I left an abrupt ending to my last post. I guess the trip kind of ended abruptly, so the last post fit that mould. The last few days felt just as abbreviated. ‘Now you’re on a bus, now you’re running around Ulanbaataar, now you’re home.’ There wasn’t some glorious ‘last night looking over the steppe and pondering the experiences of this trip’. After a few weeks back in the States, I’ve had some time to reflect on this voyage and so I’m going to write a post reflecting on my time in Central Asia. Also, now that I’m back on a computer with a decent screen to edit photos on, I am going through my photos for ones that I may have missed along the way. I thought I’d share a few of my favorites and some of those that didn’t make the posts for whatever reason.
“You appear to be moving very slowly into the Gobi Desert. Are you sure you want to do this?” – Things Google Maps isn’t designed to say.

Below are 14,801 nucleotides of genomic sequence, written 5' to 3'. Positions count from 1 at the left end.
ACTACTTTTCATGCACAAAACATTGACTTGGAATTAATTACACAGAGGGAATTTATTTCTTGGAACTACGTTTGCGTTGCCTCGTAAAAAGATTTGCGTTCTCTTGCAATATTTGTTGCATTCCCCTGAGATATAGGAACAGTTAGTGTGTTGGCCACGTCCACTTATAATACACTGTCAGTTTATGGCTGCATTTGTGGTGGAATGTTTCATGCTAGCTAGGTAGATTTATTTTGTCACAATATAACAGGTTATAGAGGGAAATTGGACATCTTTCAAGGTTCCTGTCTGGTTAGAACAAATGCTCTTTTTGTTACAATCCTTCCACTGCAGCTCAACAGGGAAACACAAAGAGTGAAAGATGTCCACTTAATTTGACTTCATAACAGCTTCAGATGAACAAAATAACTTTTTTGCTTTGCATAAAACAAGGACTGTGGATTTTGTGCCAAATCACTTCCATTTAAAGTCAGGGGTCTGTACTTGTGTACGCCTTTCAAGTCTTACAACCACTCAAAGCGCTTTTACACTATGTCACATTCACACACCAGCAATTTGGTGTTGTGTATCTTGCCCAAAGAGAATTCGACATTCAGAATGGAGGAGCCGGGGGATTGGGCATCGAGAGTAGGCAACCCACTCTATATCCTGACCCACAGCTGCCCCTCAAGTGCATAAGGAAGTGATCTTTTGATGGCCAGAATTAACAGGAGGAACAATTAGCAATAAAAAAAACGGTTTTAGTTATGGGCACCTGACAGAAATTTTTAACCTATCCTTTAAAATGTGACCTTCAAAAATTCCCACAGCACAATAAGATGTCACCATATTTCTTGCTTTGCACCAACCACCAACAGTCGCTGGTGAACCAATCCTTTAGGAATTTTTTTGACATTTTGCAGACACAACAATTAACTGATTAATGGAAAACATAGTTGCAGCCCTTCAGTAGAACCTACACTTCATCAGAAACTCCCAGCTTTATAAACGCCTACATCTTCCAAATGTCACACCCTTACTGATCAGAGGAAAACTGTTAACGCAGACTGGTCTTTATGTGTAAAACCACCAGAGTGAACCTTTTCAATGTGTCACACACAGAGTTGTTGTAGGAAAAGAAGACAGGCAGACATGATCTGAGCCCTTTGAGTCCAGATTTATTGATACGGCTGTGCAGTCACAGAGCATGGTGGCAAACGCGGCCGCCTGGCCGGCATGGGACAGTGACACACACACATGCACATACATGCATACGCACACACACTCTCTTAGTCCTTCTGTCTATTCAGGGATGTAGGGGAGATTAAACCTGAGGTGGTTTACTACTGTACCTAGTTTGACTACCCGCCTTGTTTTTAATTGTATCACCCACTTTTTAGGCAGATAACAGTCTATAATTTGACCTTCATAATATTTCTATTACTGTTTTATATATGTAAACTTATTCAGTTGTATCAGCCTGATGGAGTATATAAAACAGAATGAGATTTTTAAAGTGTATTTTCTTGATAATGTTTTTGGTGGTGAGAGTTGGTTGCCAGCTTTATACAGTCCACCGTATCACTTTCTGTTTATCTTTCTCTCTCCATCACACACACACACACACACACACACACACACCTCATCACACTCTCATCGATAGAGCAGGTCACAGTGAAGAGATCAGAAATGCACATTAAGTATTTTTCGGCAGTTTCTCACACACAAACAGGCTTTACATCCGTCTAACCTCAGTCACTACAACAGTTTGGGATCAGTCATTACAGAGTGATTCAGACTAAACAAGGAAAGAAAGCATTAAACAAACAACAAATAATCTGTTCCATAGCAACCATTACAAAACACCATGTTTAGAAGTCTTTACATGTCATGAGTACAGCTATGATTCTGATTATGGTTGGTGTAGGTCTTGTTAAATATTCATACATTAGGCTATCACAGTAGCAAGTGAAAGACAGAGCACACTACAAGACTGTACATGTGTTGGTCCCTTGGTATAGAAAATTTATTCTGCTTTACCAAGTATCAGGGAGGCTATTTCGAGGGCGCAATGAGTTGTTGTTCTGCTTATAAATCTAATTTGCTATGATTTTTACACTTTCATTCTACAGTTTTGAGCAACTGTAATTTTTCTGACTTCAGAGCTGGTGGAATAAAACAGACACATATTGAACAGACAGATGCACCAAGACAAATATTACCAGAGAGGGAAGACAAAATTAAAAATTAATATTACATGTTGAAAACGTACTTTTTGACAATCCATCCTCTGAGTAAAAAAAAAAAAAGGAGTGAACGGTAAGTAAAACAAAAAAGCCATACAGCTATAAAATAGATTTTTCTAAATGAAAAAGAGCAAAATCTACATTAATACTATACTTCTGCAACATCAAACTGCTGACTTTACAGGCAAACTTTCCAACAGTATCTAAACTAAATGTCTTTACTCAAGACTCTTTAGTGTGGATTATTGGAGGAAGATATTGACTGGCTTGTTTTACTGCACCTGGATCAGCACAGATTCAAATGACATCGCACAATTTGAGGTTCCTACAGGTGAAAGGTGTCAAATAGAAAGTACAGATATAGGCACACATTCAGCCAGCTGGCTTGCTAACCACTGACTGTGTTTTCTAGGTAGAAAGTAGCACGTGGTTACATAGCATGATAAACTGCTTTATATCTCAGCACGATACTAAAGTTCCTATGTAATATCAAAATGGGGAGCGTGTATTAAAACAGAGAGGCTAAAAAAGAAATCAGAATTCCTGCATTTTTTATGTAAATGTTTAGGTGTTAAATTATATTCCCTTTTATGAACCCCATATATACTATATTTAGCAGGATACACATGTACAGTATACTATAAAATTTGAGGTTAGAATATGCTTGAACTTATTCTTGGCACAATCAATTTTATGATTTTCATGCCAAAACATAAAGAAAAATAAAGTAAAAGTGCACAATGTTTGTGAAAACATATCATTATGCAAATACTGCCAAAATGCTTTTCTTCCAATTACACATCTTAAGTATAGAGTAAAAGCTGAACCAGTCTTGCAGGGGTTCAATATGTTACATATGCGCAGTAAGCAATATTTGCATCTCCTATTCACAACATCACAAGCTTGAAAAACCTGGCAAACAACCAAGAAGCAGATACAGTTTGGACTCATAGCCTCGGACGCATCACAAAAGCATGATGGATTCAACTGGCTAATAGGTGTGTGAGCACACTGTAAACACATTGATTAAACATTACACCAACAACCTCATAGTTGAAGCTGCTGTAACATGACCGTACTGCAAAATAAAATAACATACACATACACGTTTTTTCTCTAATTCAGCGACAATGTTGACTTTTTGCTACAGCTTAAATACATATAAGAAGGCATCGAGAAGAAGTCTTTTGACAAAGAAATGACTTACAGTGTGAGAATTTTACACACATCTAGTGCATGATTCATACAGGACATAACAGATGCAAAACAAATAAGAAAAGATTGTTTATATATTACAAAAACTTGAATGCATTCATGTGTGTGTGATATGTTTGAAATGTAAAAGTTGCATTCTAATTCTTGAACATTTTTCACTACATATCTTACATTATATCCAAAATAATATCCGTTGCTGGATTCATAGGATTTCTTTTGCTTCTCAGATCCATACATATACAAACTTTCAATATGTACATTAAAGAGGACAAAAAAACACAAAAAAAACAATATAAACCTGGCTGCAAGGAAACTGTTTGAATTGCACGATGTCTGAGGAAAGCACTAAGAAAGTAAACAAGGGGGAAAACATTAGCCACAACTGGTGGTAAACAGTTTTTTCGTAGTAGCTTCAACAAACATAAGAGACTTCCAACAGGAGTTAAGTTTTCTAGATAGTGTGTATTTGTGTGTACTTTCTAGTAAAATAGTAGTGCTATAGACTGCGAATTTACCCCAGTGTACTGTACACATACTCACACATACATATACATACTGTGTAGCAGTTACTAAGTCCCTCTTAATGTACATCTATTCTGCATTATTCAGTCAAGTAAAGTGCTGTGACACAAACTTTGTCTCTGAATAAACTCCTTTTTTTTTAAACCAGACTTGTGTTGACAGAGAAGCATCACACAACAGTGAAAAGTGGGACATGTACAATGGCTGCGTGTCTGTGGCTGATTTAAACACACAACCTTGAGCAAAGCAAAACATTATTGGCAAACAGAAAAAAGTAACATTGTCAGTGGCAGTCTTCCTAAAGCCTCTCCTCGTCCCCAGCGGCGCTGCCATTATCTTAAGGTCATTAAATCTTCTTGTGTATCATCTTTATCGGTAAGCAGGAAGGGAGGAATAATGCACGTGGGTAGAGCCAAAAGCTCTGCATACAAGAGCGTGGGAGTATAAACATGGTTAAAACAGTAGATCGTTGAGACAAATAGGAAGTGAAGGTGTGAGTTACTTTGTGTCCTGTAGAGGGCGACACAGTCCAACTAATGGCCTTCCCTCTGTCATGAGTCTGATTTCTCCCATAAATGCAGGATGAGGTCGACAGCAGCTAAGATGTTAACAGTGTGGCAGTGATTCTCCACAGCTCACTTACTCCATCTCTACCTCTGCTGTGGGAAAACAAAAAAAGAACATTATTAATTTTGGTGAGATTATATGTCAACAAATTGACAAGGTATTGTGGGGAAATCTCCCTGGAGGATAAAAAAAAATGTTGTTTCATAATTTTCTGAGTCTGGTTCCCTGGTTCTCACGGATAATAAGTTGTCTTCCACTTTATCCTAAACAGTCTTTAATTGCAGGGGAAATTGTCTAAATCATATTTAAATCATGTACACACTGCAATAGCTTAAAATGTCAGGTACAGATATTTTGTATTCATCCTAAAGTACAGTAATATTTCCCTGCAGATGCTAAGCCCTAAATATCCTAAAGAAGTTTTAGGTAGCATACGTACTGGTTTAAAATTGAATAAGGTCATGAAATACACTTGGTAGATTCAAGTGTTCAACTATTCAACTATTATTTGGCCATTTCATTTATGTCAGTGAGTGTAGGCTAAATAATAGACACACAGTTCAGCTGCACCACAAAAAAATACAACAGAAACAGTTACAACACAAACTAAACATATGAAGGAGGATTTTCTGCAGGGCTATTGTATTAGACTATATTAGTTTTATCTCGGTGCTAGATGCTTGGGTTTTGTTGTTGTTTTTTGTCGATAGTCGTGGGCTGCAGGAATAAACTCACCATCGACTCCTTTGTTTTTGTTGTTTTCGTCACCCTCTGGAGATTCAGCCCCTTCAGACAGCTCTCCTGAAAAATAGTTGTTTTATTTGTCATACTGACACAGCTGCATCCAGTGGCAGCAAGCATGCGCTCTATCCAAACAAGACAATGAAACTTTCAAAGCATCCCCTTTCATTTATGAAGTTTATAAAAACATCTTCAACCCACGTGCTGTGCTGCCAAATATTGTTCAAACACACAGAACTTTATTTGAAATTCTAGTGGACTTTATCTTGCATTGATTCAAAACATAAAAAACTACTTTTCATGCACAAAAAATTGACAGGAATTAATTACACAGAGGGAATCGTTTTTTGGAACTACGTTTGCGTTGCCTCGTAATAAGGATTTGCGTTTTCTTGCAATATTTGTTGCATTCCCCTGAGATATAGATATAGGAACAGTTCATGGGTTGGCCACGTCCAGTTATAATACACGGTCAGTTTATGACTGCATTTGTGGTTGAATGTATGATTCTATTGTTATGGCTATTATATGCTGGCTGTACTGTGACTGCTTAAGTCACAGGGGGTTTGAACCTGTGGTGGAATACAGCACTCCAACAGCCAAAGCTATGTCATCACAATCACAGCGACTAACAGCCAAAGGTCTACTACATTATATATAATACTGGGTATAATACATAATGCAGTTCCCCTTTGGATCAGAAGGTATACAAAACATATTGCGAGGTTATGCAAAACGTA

After almost two weeks running from Police in China, using various mapping resources that run acceptably well through the Great Firewall, I completely missed how close I’d be coming to one part of the Gobi Desert. I guess by some definition, you could say that my route, unbeknownst to me at the time, had me crossing it. I’m not sure where the precise borders of the Gobi are, or if there even are precise borders of such a monstrous geographical feature. Regardless, Google gave me no warnings when I crossed into the region about how absolutely desolate the area would be. When I finally zoomed out a few days into Mongolia, I discovered just how close my route had gone to the ‘Great Gobi B’ on Google Maps, it in all honesty came as a surprise. I had planned this leg thinking it was just another barren steppe, one of many I’d crossed since leaving Kyrgyzstan about a month ago.